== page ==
Talon & Chantry 07 - North To The Rails (v5.0)

Talon & Chantry 07 - North To The Rails (v5.0) by Louis L’Amour

Book: Talon & Chantry 07 - North To The Rails (v5.0) by Louis L’Amour Read Free Book Online
Authors: Louis L’Amour
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named Mobile and another man, somewhat older, stood there.
    “Come in,” Sparrow said. “Baker, this young man is a friend of mine. He’s going to need an outfit, from the skin out, and he’ll need it tonight. He’ll also need a pistol and a Winchester. Can you open up and get them for him?”
    “For you? You’re damned right.” Baker turned away. Then he glanced over his shoulder. “From the look of him, what he needs is some hot soup…a lot of it.”
    “I’ll get it,” Mobile said. “It’ll have some rain water in it by the time I get back, but it’ll be soup and it’ll be hot.”
    Chantry pulled a blanket around him. The liquor and the warmth of the room were taking effect, but he was feeling very tired.
    “Sparrow, why are you doing this for me?” he asked. “I thought you had no use for me.”
    Sparrow smiled, and took a cigar from his pocket. “I didn’t,” he said, “but you’ve been moving and you’ve been making friends. I ran into Koch down in Las Vegas. He hates your guts, but he carries the marks to show why. That was part of it, and then everybody is talking about your deal with French.”
    “You know about that?”
    “Everybody does. That’s why I knew you’d need an outfit. I’ll have a horse for you, too, the best one I can find.”
    “Do you think French had me shot?”
    “No, that doesn’t sound like him. He’d have it done right out in the open where anybody could see it. He’s got his own sense of honor about things. He’ll steal everything you own, and he’ll get you killed in a gun fight if he can, or by a bad horse or a steer, but I doubt he’d ever have a man dry-gulched. Of course, that’s just one man’s opinion.”
    Mobile came in with the soup, and he stayed behind after Sparrow left. “You get some sleep,” he advised. “I’ll kind of set around and keep an eye on things.”
    “You don’t even know me.”
    Mobile shrugged. “I don’t have to. I used to punch cows for Sparrow. I came up the trail with him from Texas, decided that was too rugged a life for a man, and settled down here to deal cards. Contrary to what you might figure, I don’t make much more than I would punchin’ cows, but I sleep in a bed at night and I don’t have to ride drag.”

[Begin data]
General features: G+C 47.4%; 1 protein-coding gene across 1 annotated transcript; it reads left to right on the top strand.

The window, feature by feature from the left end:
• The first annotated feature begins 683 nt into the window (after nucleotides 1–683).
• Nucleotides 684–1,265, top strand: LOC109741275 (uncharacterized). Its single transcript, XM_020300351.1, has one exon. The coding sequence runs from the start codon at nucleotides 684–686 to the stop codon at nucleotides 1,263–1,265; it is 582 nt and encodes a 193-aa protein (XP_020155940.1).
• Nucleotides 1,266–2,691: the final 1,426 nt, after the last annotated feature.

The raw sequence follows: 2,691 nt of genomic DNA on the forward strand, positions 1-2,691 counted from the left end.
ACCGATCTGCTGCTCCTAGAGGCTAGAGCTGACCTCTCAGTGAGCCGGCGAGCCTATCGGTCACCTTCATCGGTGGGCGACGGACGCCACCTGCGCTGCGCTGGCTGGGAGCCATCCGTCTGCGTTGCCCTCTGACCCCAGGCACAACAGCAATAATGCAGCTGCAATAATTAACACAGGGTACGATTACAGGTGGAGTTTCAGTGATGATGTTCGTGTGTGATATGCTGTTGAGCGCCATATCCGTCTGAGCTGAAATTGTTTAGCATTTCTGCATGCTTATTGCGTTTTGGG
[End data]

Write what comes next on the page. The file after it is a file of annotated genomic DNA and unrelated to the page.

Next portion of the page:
Slowly, carefully, Tom Chantry stretched out on the bed and drew the covers over him. His muscles, stiffened by cold and weariness, slowly relaxed.
    “Mobile?” His eyes opened. “Do you know a couple of people named Sarah and Paul?” He went on to describe them, and added, “They’ll be hunting that horse, but I’ve got an idea that horse came from town here, sold to them or rented. He sure wanted to come this way. He was a big bay, about sixteen hands, with three white stockings. It looked like a Pitchfork brand…I caught a glimpse as he ran off.”
    “That’s Henry Hazelton’s. He’s got a ranch outside of town—deals in horses and mules. I’ve used that horse myself.” He took a step toward the door. “Now you get some sleep. I’ll ask around.”
    The door closed, and there was silence in the room. For several minutes Chantry lay quiet, then he got out of bed and limped across the room and propped the chair under the knob. It was an inside room with no window. He closed his eyes. Nothing had ever felt so good as this bed, nothing ever would.
    He slept…and outside, rain fell upon the town—a rain that drowned the sound of a horse’s hoofs splashing through the mud. It smothered the sound of footsteps of a man walking along the alley and trying the back door of the hotel, then entering.
    It did not wipe out entirely the sight of a young woman walking across the street and mounting the outside steps of the building across the way.
    Mobile, shuffling cards at his table, saw the girl dimly through the rain, saw her put a key in the lock and enter the door. Mobile Callahan trusted neither people nor the appearances of things. Of Tom Chantry he knew nothing beyond the fact that he was

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